Finding a practice routine for pandeiro is one of the most challenging parts of improving your skills. If you’re just beginning to play the pandeiro, tempo is another major challenge. So of course, If your assignment is to learn to play a samba, you’re probably freaking out about the tempo (and technique and swing feel). But, there is a solution to help you get acclimated to playing samba and faster tempos without feeling overwhelmed.
Playing with a metronome is important, however playing with music is much more fun and educational. I suggest that you divide your practice time between playing with a click and playing with music. For instance, if you only have 30 minutes per day, split this practice time based on your necessity. If you need to focus on technique spend 20mins with a metronome and 10mins with a track. If you’re focusing on vocabulary and already have the technique thing happening, play with a click for 10mins and a track for 20mins. You need to design your practice routine based on your needs…but just make sure you do it!
Now, back to your solution for slipping into being able to play samba. Bossa Nova is a perfect style of music to start off with. The swing feel, accents and many of the clave patterns are very similar to samba. In fact, many people have described bossa nova as a slowed down samba. Of course, that’s not 100% accurate BUT, it’s close enough for our purpose; working on our tempo, feel and samba groove.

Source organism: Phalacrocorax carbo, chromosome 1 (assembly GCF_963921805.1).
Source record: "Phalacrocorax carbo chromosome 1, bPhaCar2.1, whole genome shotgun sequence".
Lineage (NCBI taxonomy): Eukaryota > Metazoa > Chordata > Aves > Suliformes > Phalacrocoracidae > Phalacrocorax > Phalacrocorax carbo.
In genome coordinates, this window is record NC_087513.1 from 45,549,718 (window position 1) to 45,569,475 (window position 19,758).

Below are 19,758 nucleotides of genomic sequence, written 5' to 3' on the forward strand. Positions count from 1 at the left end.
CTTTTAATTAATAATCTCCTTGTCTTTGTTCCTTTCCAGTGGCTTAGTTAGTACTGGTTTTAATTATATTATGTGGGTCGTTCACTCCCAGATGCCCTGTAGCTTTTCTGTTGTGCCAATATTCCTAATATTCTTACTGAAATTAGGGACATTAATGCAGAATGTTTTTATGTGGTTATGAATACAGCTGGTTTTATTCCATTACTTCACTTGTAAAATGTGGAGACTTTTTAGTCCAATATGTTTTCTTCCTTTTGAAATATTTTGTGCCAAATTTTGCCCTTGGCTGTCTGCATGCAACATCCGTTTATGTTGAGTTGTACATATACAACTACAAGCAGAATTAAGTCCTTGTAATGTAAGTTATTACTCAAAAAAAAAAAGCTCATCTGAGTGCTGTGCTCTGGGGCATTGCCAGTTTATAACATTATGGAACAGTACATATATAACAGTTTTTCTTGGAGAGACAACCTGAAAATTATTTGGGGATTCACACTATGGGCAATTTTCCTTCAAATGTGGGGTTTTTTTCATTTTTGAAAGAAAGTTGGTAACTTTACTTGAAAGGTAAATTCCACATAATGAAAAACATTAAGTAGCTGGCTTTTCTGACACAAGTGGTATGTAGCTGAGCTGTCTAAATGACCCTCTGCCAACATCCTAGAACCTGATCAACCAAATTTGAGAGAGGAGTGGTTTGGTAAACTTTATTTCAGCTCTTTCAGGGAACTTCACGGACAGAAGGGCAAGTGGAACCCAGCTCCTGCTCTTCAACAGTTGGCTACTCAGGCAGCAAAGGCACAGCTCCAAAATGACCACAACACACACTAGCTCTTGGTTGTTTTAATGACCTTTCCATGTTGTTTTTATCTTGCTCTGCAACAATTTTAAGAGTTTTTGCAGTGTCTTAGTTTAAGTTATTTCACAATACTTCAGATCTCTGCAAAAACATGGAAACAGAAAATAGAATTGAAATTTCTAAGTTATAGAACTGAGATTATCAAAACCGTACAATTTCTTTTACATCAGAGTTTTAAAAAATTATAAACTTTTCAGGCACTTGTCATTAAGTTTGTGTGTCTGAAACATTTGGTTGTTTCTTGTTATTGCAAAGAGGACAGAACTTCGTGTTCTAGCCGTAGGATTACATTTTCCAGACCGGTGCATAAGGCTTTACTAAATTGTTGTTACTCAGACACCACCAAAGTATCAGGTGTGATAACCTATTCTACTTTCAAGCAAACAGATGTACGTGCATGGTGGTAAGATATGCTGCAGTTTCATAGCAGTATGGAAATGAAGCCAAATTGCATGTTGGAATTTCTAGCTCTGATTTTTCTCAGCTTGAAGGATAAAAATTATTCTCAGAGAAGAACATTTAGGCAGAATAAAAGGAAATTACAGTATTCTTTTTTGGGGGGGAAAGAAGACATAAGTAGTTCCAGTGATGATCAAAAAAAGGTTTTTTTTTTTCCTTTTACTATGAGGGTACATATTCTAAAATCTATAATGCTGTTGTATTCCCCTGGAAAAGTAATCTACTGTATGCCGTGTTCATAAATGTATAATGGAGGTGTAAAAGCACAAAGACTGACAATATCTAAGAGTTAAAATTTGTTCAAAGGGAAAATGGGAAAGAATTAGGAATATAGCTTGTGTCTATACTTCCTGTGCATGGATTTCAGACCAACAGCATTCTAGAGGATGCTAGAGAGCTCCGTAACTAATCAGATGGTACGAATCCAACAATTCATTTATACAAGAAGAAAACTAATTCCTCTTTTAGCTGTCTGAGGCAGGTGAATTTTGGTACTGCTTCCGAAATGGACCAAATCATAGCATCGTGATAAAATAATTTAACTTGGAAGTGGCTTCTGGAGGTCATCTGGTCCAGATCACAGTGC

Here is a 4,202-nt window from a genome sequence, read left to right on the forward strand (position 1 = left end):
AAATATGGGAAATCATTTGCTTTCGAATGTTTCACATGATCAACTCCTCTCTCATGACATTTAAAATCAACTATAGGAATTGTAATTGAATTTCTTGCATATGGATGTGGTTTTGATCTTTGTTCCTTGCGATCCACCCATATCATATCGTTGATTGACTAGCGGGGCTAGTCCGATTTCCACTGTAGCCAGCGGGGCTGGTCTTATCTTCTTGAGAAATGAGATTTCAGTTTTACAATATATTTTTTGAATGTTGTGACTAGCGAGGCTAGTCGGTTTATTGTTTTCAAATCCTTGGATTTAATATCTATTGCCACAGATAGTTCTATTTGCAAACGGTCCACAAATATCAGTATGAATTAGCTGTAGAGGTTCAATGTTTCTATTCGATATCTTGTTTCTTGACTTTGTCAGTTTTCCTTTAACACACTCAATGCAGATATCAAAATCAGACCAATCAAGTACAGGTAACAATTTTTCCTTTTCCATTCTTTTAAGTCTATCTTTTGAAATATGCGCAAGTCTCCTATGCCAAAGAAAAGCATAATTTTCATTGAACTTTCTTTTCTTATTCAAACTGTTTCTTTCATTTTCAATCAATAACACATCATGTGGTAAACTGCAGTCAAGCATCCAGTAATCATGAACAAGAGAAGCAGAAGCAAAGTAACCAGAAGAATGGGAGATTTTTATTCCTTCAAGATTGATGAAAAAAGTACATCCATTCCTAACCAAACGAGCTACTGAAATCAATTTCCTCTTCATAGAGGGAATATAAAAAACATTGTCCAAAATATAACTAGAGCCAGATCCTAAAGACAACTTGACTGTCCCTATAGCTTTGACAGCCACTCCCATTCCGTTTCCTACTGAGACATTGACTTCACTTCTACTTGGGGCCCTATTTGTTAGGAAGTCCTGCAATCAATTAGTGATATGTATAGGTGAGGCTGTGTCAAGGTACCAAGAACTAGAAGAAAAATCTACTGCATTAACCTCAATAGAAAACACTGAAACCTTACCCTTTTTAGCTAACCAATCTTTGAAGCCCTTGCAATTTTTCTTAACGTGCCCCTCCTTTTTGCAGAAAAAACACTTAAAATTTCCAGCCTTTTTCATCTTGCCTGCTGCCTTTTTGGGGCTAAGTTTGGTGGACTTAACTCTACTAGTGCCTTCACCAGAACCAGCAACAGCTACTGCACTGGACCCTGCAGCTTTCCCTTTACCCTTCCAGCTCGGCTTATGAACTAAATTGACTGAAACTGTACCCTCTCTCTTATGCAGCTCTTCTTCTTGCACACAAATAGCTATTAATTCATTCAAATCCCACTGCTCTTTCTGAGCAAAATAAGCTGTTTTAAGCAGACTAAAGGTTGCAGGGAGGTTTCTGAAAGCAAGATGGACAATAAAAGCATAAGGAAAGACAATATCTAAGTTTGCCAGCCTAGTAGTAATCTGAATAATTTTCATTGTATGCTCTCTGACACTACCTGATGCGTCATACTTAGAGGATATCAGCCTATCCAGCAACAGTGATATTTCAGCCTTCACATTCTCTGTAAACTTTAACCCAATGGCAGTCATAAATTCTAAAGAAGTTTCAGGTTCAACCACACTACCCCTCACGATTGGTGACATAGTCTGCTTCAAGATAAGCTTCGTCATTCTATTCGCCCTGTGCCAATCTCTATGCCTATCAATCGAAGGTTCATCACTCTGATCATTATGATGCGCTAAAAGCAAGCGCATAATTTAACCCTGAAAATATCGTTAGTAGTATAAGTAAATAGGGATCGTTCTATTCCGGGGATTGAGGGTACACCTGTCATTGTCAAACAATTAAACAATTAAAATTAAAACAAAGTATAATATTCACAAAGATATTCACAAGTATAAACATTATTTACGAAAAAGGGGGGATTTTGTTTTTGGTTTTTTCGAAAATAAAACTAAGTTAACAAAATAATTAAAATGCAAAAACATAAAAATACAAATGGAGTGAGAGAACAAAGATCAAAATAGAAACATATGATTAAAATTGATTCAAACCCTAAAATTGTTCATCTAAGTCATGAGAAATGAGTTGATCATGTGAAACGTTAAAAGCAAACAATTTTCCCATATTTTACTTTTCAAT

So, here’s a couple of bossa nova tracks that I thought were at a good “tempo di learno” for you to start off playing along to. You can use this pattern on both songs as a left wrist and accent exercise. You can also apply different tones to each accent if you wish to bring it to the next level.
Wave: Antonio Carlos Jobim – 1967